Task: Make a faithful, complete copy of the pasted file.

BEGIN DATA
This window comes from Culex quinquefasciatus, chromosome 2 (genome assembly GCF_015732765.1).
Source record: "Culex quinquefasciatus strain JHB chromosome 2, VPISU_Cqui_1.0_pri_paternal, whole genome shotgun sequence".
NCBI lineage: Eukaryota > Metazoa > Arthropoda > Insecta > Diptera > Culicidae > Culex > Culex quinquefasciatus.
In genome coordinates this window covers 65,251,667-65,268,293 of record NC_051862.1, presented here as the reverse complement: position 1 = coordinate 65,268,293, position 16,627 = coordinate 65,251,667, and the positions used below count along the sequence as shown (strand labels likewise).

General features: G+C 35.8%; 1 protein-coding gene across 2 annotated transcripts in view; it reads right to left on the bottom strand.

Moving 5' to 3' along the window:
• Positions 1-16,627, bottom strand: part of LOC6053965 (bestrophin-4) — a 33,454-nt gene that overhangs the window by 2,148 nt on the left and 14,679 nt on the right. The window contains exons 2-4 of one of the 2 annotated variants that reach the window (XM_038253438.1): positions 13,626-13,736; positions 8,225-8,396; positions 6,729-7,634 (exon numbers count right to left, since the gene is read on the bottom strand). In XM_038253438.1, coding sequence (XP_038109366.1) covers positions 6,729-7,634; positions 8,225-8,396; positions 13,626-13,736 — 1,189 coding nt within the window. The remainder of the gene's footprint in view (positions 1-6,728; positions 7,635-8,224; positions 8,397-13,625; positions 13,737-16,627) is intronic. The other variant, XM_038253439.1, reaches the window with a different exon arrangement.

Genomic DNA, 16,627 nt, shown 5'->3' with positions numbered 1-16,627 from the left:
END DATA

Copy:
This window comes from Culex quinquefasciatus, chromosome 2 (genome assembly GCF_015732765.1).
Source record: "Culex quinquefasciatus strain JHB chromosome 2, VPISU_Cqui_1.0_pri_paternal, whole genome shotgun sequence".
NCBI lineage: Eukaryota > Metazoa > Arthropoda > Insecta > Diptera > Culicidae > Culex > Culex quinquefasciatus.
In genome coordinates this window covers 65,251,667-65,268,293 of record NC_051862.1, presented here as the reverse complement: position 1 = coordinate 65,268,293, position 16,627 = coordinate 65,251,667, and the positions used below count along the sequence as shown (strand labels likewise).

General features: G+C 35.8%; 1 protein-coding gene across 2 annotated transcripts in view; it reads right to left on the bottom strand.

Moving 5' to 3' along the window:
• Positions 1-16,627, bottom strand: part of LOC6053965 (bestrophin-4) — a 33,454-nt gene that overhangs the window by 2,148 nt on the left and 14,679 nt on the right. The window contains exons 2-4 of one of the 2 annotated variants that reach the window (XM_038253438.1): positions 13,626-13,736; positions 8,225-8,396; positions 6,729-7,634 (exon numbers count right to left, since the gene is read on the bottom strand). In XM_038253438.1, coding sequence (XP_038109366.1) covers positions 6,729-7,634; positions 8,225-8,396; positions 13,626-13,736 — 1,189 coding nt within the window. The remainder of the gene's footprint in view (positions 1-6,728; positions 7,635-8,224; positions 8,397-13,625; positions 13,737-16,627) is intronic. The other variant, XM_038253439.1, reaches the window with a different exon arrangement.

Genomic DNA, 16,627 nt, shown 5'->3' with positions numbered 1-16,627 from the left: